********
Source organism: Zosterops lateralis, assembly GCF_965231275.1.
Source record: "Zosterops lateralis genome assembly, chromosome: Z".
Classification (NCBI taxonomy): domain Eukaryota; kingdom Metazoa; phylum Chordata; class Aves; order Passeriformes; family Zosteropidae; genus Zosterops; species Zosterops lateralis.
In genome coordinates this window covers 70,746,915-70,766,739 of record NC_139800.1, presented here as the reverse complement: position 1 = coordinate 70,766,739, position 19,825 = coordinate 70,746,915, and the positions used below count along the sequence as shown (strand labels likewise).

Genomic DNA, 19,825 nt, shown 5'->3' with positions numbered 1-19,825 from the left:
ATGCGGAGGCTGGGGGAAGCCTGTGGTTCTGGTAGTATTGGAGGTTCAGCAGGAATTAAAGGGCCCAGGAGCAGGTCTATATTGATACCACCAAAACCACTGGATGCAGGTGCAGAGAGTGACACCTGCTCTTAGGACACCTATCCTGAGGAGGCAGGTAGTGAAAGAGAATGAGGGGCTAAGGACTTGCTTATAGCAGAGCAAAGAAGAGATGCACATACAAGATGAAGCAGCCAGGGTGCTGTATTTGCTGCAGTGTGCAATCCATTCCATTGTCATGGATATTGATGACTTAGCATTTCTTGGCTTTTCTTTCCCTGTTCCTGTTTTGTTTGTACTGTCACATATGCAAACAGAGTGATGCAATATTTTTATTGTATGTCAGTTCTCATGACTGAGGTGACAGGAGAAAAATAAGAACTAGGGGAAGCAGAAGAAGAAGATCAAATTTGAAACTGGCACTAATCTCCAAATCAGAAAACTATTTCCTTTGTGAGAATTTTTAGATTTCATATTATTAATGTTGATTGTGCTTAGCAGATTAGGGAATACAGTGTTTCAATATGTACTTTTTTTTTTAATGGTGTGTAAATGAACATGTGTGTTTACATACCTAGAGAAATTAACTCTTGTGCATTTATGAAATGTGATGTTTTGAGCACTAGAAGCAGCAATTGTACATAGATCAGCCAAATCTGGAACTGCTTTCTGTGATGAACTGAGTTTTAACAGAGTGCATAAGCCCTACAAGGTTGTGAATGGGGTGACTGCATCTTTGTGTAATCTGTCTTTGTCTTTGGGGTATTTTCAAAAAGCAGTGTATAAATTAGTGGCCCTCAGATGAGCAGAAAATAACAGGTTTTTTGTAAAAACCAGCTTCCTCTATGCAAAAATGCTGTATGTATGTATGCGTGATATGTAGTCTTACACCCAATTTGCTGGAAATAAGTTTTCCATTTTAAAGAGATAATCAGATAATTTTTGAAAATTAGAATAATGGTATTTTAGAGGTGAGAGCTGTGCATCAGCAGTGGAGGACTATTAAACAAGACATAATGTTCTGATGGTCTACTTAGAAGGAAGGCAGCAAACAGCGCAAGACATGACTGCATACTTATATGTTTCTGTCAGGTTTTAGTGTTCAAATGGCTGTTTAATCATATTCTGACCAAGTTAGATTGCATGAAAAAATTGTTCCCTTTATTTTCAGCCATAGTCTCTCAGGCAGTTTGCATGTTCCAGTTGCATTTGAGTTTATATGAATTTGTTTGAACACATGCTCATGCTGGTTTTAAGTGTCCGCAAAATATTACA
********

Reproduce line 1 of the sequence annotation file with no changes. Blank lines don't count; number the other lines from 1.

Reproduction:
Source organism: Zosterops lateralis, assembly GCF_965231275.1.